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Three Games to Help You Declutter Books

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When – not if – you declutter your books, taking charge of the process will make it easier.

Kindle readers can skip this post – although I see you, digital clutter – but for most of us, books are among our most cherished possessions and very difficult to declutter. We hate the idea of parting with even one of them but as time goes by and life happens, the herd will be thinned. Starting the process now is a gentle way to face that reality and declutter thoughtfully.

If your people and pets were safe, and you had only five minutes to gather as many books as you could carry under both arms before your house imploded, which books would you be holding as you ran out of there?

It’s like those questions that drive parents crazy on long car trips. You hear the beings you’ve cherished and nurtured to keep alive and thriving, debating whether they’d rather be burned or drowned. “Don’t you have anything more productive to think about?” you mutter (or think or scream, depending on what kind of family you’re in). Neither option is a good option! And the idea of living with just a few books? Preposterous.

Overdramatic example? How about this scenario – if you had to move into a studio apartment and there was only room for one small, inadequate bookshelf that doubled as a nightstand, which books would earn their place under your lamp and cold cream?

Circumstances change. People end up having to move from three bedroom houses to studio apartments. One day those stairs will be too much, or your partner will start lobbying to move you all to a tiny house or hit the road in an RV. Decisions will have to be made about which books come with you and which don’t. Head-in-the sand is one way to handle the future but thinking it through ahead of time avoids paying to move all ten volumes of The History of Whittling when you haven’t whittled in twenty years, while the true treasures get left behind.

Game No. 1: Pick Three Books You’ll Never Declutter

Or twenty or a hundred. But try it first with three. Roam the bookshelves and pull out (or take a picture of or make a list of) your three all-stars. Listen to your instinct, don’t overthink this. Excepting any religious texts, what are the top three books you’d keep? My top three:

  • The Lord of the Rings trilogy by J. R. R. Tolkien. Bit of a cheat right out the gate since there are three books, but I have an edition with all three in one book, so I’m going with it. These stories are timeless. I won’t read them every year, but I will read them every few years. They’re staying.
  • My Big Book of Whiskerton Tales by Judy Mari. Tall twenty minute tales for children who can’t sleep, these stories were loved by my daughter and have a gentle humor that makes reading them aloud twenty times a week possible for the dedicated parent. Unlike most children’s storybooks, these are out of print and I want to amuse my future grandchildren with them. Another keeper.
  • Honestly, that’s it. Any other book I can order from the library or find online. Pro tip – keep a list of books you love so you can stroll down literary memory lane and revisit favorites if you’re stuck for something to read.

This game helps you realize what you might be able to let go – anything that didn’t make the cut for your all-stars list is fair game. If every book feels like a keeper, try this next idea.

Game No. 2: Pick Three Books You Loved But Probably Won’t Read Again

We all have those books that mean so much more than the pictures or the words on the page. The battered copy of Goodnight Moon. Our mom’s go-to cookbook as a newlywed. Not her handwritten recipe cards, but the Fannie Farmer cookbook she relied on when she was first learning to cook. The entire set of the No. 1 Ladies Detective Agency series.

But Goodnight Moon will never go out of print. Fannie Farmer’s cookbook can’t compete with online recipes. You loved Mma Ramotswe, but will you sit down and read them all again? The library will always carry anything Alexander McCall Smith writes, whether it’s about a detective agency in Botswana or anything else.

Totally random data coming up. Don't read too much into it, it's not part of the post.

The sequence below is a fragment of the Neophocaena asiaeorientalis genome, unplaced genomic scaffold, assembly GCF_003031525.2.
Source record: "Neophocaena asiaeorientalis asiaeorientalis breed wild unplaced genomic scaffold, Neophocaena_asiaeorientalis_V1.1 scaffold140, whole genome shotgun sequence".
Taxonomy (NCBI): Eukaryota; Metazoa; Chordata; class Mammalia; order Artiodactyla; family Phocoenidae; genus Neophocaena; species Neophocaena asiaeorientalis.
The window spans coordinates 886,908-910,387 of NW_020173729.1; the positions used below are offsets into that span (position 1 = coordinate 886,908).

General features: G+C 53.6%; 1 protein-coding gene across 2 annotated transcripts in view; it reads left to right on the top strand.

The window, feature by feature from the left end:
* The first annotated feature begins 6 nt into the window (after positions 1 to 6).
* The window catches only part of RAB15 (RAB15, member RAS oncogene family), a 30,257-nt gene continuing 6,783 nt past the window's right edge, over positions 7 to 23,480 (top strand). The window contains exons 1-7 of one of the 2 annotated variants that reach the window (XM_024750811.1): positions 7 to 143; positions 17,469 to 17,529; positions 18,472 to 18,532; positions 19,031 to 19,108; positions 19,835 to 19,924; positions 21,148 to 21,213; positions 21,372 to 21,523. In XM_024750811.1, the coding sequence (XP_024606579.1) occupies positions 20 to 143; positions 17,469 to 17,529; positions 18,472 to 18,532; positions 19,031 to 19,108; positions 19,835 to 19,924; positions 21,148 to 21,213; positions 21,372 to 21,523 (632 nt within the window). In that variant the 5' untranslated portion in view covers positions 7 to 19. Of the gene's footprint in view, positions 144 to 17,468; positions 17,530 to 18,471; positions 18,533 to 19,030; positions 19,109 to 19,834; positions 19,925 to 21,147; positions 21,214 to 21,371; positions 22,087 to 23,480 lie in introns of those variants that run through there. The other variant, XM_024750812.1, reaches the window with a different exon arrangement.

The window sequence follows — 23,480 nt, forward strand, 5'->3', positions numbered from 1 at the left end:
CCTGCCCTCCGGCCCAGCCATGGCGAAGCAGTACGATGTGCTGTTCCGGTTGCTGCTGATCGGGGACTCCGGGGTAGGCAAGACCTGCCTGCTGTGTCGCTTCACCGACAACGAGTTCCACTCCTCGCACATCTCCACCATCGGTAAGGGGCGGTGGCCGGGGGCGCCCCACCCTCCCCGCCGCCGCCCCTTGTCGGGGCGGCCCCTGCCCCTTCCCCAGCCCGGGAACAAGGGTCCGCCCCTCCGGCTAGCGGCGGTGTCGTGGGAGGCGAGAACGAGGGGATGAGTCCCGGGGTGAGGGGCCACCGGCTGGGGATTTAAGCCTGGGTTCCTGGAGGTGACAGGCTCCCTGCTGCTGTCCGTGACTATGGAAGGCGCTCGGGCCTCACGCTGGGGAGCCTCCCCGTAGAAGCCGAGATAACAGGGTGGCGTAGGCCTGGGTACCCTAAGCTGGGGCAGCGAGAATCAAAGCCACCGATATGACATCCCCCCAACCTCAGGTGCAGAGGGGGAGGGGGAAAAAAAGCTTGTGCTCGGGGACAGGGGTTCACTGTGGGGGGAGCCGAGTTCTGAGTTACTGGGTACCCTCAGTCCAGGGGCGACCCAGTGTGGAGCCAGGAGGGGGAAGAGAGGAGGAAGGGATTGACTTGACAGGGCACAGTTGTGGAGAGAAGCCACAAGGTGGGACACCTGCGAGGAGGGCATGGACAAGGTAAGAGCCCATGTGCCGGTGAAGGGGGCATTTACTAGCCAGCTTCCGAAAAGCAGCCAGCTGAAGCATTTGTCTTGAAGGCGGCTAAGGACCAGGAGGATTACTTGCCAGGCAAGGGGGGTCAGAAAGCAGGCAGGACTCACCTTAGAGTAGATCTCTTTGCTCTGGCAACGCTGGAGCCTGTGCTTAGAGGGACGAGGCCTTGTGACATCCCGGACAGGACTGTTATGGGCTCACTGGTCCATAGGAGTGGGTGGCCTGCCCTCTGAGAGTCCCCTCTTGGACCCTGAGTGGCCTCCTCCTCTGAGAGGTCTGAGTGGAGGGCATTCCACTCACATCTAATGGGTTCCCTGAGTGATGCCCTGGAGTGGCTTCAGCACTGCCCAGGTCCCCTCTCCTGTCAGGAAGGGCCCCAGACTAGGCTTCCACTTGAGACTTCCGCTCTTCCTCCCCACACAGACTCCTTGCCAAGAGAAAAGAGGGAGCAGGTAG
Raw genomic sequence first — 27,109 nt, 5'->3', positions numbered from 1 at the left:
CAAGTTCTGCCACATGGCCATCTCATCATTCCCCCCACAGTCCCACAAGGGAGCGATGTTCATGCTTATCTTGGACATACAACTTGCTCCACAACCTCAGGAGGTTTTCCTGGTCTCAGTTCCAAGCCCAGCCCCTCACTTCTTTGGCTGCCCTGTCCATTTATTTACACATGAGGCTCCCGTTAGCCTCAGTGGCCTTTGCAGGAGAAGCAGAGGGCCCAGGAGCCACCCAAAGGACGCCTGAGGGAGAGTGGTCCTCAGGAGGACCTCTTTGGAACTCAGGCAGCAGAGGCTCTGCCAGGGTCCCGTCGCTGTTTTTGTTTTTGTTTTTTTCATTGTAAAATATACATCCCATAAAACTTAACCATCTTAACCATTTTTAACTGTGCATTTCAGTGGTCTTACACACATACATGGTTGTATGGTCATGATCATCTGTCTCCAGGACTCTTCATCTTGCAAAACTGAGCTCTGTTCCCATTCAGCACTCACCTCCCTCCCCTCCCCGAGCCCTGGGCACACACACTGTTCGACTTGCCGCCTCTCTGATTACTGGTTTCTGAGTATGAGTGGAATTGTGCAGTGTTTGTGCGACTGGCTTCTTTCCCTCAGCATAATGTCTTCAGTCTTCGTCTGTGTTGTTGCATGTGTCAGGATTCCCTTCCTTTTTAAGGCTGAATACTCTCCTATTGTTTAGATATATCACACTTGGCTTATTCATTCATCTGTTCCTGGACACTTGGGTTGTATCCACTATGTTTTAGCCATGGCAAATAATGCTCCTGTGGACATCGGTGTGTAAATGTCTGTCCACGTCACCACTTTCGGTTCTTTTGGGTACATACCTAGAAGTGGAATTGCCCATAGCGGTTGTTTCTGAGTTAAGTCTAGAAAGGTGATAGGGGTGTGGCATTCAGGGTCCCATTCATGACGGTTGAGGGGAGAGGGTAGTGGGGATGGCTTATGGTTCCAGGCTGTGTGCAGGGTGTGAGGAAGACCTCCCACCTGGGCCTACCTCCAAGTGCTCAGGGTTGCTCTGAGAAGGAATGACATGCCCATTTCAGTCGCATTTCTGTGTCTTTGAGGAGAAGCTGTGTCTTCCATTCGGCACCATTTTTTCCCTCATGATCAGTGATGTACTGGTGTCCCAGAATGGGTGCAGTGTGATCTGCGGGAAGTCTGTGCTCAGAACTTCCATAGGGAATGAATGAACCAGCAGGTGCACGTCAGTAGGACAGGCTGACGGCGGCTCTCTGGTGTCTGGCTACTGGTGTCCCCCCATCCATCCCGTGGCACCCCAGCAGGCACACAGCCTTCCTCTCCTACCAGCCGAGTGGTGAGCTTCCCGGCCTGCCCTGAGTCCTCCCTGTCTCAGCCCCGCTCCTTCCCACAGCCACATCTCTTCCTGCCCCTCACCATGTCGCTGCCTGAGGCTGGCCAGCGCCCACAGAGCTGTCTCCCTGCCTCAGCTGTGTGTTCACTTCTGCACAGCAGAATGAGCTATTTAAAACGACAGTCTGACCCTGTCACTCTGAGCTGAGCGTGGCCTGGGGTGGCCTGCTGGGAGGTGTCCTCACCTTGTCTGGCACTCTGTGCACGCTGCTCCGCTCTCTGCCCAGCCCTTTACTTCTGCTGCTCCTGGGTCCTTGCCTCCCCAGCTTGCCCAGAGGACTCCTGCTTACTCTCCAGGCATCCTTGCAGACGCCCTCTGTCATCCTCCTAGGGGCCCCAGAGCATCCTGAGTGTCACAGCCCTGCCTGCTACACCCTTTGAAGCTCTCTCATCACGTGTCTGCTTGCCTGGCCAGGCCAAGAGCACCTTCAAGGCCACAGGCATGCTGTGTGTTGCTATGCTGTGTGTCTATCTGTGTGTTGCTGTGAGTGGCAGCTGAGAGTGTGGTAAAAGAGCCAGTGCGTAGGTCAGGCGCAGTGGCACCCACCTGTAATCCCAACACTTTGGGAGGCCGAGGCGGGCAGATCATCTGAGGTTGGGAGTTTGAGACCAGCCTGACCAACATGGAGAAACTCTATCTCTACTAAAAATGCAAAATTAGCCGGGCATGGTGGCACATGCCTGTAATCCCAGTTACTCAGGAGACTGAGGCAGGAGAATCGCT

Here are my three picks for books I loved but probably won’t read again – what are yours?

  • A History of the World in 100 Objects by Neil MacGregor. Based on a BBC series by the same name, the pictures are wonderful, the stories fascinating, and once through is enough
  • Anything by Thomas Wolfe. The lush, romantic descriptive passages which fill books like Look Homeward, Angel were captivating when I first read these books. Now? Who’s got the time for that? Not to be confused with Tom Wolfe, who I also wouldn’t keep
  • Cranford by Elizabeth Gaskell. There’s a wry humor to this little book published in the 1850s that I greatly enjoyed when I first read it. Much as I enjoyed it then, I haven’t reread it.

If you’re worried you won’t remember which your favorites were, make a list. The books themselves can be donated.

Game No. 3: Pick Three Books You’ve Been Meaning To Read For More Than Three Years

Just three? There are so many. Here are three books I could declutter – what are yours?

  • Think, A compelling introduction to philosophy by Simon Blackburn. Clearly not quite compelling enough, I’ve had this one for decades.
  • The Rattle Bag edited by Seamus Heaney and Ted Hughes. A collection of dark, depressing English poetry I was given as an 18-year-old. I’ve tried to read this over the years, but I always start to feel like I’m back in dreary suburban northern England when I do. It’s overcast and rainy, the sounds of Morrissey (a depressing 1980s Mancunian songbird) are echoing through my head. I start hunting for black turtlenecks and my blackest eyeliner. It’s a time capsule of a book that I don’t need to reopen.
  • Alone in Berlin by Hans Fallada. “Extraordinary…redemptive” says the Daily Telegraph blurb but I’ve never found the right time to crack this no doubt worthy novel.

Each of those books is ripe for decluttering – which three of your books are you ready to admit you’ll never read?

If you’re interested in learning more about any of the books I’ve mentioned, your library is a great place to start. Goodreads will give you more reader reviews. For donating options for books, refer back to my colleague Julie Bestry’s definitive article.

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Thank you for reading and sharing.

22 comments

  1. What a fun approach to a difficult task. Interestingly, the first three books that came to mind were books I read as a child and young adult. I remember them and their characters so well. Each one left a major impression on me.
    All of a Kind Family series